Referring now in detail to the drawings, FIG. 1 illustrates one embodiment of a support pipe 13 having different separator or breaking bars or rails 11, 14 and associated guide elements 12, 15. As can be seen, the support pipe is provided with a double eccentric drive 20, so that the frequency, as well as the amplitude, of the oscillations of the support pipe are variable. In this embodiment, guide elements 12, 15 which are mounted on support pipe 13 are provided with differently-configured apertures 18, 19. As a result, by a turning of support pipe 13, different patterns may be obtained with the same support pipe. For this purpose, the support pipe is turned by about 180°, so that the liquid streams are supplied to guide element 15 which has differently-configured apertures and to the separator bar 14. From there the dye in the form of drops is fed onto the web of material 10. The movement of the separator bars when driving the support pipe is indicated in the left portion of this figure.
Below the breaking bars 11, 14 air jets 16 are mounted for an additional distribution of the dye streams into dye drops. The dye streams discharge from a stream generating device and flow through supply channels 21 to guide elements 22 on which members 30 may be provided for a further distribution of the streams. In the shown embodiment, the dye streams flow from guide element 12 which evens or balances out the streams and flow through apertures 18 along the support pipe and then from there to the front edge of breaking bar 11 which, due to its eccentric drive, carries out an oscillating movement and thereby separates the streams into drops which fall onto the web of material 20 which moves below the breaking bar.
The embodiment in accordance with FIG. 2 corresponds substantially to the embodiment shown in FIG. 1 with the exception that support pipe 13 is provided with two breaking bars 17 wherein the guide elements with the associated apertures 24 are mounted on the front part of the breaking bars. Above each breaking bar 17, channels 21 and guide elements 22 together with the stream separators 30 can be seen. In this embodiment, the air supply for the air jets 23 is carried out through the inner chamber of support pipe 13.
FIGS. 3a and 3b show the inventive device of FIGS. 1 and 2, respectively incorporated within the total structure of an apparatus for applying dye patterns onto webs of carpets, for example. Therein, the different dyes are removed from dye vats or containers by means of a toothed roller and are fed in the form of dye streams to supply conduits or channels 21 where the streams may be separated into a plurality of even or uniform streams. From there the dye streams flow to a distribution element 22 which may be provided with further stream separators 30.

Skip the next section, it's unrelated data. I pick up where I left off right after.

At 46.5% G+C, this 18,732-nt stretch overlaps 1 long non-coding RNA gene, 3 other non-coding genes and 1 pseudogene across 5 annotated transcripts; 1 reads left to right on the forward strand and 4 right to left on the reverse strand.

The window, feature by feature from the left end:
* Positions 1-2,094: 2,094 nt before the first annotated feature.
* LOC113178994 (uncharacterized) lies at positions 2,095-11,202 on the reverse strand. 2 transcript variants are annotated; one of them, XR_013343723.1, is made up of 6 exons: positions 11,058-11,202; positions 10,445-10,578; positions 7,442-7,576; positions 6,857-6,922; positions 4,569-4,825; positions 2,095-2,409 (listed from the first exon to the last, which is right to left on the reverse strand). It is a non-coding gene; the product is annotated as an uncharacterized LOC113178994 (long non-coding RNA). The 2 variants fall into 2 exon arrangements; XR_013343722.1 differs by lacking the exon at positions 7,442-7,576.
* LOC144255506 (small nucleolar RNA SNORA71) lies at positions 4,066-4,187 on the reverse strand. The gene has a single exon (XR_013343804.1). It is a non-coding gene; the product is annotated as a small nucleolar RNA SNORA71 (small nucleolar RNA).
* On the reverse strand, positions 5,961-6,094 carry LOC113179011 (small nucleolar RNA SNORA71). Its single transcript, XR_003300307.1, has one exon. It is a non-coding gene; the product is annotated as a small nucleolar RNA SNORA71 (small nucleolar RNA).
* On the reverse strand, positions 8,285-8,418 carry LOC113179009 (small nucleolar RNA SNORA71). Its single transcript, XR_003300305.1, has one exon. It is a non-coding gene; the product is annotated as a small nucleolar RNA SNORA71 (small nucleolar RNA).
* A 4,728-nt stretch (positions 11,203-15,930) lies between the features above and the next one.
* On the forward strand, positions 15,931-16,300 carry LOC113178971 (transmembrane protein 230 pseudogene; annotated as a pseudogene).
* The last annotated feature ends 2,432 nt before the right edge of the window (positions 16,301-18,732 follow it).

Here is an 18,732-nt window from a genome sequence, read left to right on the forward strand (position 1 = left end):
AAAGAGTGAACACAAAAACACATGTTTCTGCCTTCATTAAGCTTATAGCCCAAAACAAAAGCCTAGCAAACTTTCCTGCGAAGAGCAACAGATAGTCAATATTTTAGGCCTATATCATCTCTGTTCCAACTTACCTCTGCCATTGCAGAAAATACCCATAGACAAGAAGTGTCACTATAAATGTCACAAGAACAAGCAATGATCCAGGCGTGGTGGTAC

The dye streams flow from the distribution element 22 to the guide elements 12, 26 or 15 and 28, which are mounted on the support pipes 13, depending on how the support pipes are adjusted. The dye streams flow through apertures 18 and 19 along the support pipe onto the breaking bars 11, 25 or 14 and 27. Due to the double eccentric drive of the successively mounted support pipes 13 and breaking bars in the feeding direction of the dye, drops are then dropped in an irregular or random pattern onto the web of material.
With the apparatus shown in FIG. 3a, two different dyes may be applied. However, a plurality of dyes may be applied simultaneously as shown in FIG. 3b, wherein four different dyes are applied. Alternatively, a plurality of dyes may be applied by the provision of two or a plurality of stations in accordance with FIG. 2, or a plurality of stations as shown in FIG. 3a are successively arranged or mounted.
In cooperation with the oscillation of the support pipes 13 in a perpendicular direction with respect to the web of material, as well as in the feeding direction or in a counter direction to the feeding direction, an oscillation directed transversely with respect to the feeding direction of the web of material may be added. This transverse oscillation is generated by an electric motor which is coupled with the support pipe and a stroke adjustable crank drive.
FIG. 4 illustrates three different embodiments of the breaking bar 11, wherein special teeth 29 are mounted at the front edge for improved drop formation.
Thus, while only several embodiments of the present invention have been shown and described, it will be obvious that many changes and modifications may be made thereunto, without departing from the spirit and scope of the invention.
|Brevet cité||Date de dépôt||Date de publication||Déposant||Titre|
|US3937044 *||9 juil. 1974||10 févr. 1976||Stalwart Dyeing Company Limited||Apparatus for dyeing pile fabrics|
|US4127014 *||1 juin 1977||28 nov. 1978||Shaw Industries, Inc.||Apparatus for dyeing pile fabric webs|
|US4170958 *||13 déc. 1977||16 oct. 1979||Eduard Kusters||Device for applying designs|
|US4198836 *||27 févr. 1979||22 avr. 1980||West Point Pepperell, Inc.||Apparatus for dyeing textiles|
|SU597433A1 *||Titre non disponible|
|Brevet citant||Date de dépôt||Date de publication||Déposant||Titre|
|US6596108||10 oct. 2001||22 juil. 2003||Curt G. Joa, Inc.||Web velocity modulator|
|US7398870||5 oct. 2005||15 juil. 2008||Curt G. Joa, Inc||Article transfer and placement apparatus|
|US7703599||12 avr. 2005||27 avr. 2010||Curt G. Joa, Inc.||Method and apparatus for reversing direction of an article|
|US7708849||4 janv. 2006||4 mai 2010||Curt G. Joa, Inc.||Apparatus and method for cutting elastic strands between layers of carrier webs|
|US7770712||17 févr. 2006||10 août 2010||Curt G. Joa, Inc.||Article transfer and placement apparatus with active puck|
|US7780052||18 mai 2006||24 août 2010||Curt G. Joa, Inc.||Trim removal system|
|US7811403||7 mai 2007||12 oct. 2010||Curt G. Joa, Inc.||Transverse tab application method and apparatus|
|US7861756||8 mai 2007||4 janv. 2011||Curt G. Joa, Inc.||Staggered cutting knife|
|US7909956||13 août 2009||22 mars 2011||Curt G. Joa, Inc.||Method of producing a pants-type diaper|
|US9089453||11 juin 2013||28 juil. 2015||Curt G. Joa, Inc.||Method for producing absorbent article with stretch film side panel and application of intermittent discrete components of an absorbent article|
|Classification aux États-Unis||68/205.00R|